In June, USADA announced it had assembled 10 former Armstrong teammates who were willing to testify that Armstrong cheated, and it had also found tests results that were “fully consistent” with blood doping.

Armstrong, who retired from professional cycling in February 2010, responded by suing the agency, hoping to block the case from going forward.

Armstrong questioned USADA jurisdiction in the matter, saying, “At every turn, USADA has played the role of a bully, threatening everyone in its way and challenging the good faith of anyone who questions its motives or its methods, all at U.S. taxpayers’ expense.”

On Monday, U.S. District Judge Sam Sparks threw out Armstrong’s case but noted that
USADA’s “conduct raises serious questions about whether its real interest in charging Armstrong is to combat doping, or if it is acting according to less noble motives.”

Armstrong had the option of going to arbitration but announced late Thursday that he would stop contesting the matter.

“The toll this has taken on my family, and my work for our foundation and on me leads me to where I am today — finished with this nonsense,” he said.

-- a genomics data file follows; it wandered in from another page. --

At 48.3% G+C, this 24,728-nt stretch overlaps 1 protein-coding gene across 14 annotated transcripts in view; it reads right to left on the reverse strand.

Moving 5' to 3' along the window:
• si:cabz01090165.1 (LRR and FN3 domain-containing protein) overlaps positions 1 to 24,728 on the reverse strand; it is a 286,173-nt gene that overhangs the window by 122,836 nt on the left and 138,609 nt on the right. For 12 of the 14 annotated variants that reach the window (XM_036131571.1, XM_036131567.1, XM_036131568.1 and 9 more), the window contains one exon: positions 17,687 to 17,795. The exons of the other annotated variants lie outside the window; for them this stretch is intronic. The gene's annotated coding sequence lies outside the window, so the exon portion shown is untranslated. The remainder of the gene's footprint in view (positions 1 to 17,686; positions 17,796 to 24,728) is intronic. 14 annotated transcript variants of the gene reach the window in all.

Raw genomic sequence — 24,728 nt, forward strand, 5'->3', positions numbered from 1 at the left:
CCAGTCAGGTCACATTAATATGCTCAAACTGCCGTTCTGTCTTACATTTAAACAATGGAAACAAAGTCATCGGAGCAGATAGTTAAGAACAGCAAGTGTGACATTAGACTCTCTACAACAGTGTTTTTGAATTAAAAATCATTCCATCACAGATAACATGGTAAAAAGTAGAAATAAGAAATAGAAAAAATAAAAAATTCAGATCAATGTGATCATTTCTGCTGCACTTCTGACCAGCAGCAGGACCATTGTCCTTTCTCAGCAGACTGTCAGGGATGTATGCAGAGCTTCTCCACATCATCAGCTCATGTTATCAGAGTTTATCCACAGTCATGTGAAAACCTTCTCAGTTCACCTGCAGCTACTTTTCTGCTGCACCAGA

Armstrong shared a familiar defense Thursday, noting that he had been tested his entire career in a variety of ways and results never showed conclusively that he violated any rules, even though whispers, rumors and allegations mounted in recent years.

“Whatever they asked for I provided. What is the point of all this testing if, in the end, USADA will not stand by it?” he said.

USADA oversees anti-doping efforts in Olympic sports in the United States. The agency does not have the authority to bring criminal charges but is empowered to levy charges that result in suspensions and the rescinding of awards.

The U.S. Attorney’s Office in Los Angeles investigated doping allegations against Armstrong for nearly two years, ending its probe in February without filing any criminal charges.

While the record books soon will likely no longer reflect that Armstrong ever won a Tour de France, the cyclist apparently is at peace with his career and accomplishments.

“I know who won those seven Tours, my teammates know who won those seven Tours, and everyone I competed against knows who won those seven Tours. . . . Nobody can ever change that,” he said.

Armstrong had spent years cultivating his wildly successful and familiar brand around the idea of perseverance and overcoming adversity. Armstrong won his first Tour de France title in 1999, three years after he had testicular cancer diagnosed. His fame transcended the sports world, as his books became bestsellers and his foundation raised millions of dollars with its iconic yellow “Live­strong” bracelets.

Armstrong said he will focus his efforts on his foundation, which he says has raised nearly $500 million to fight cancer.

“We have a lot of work to do and I'm looking forward to an end to this pointless distraction,” he said.

The Associated Press contributed to this report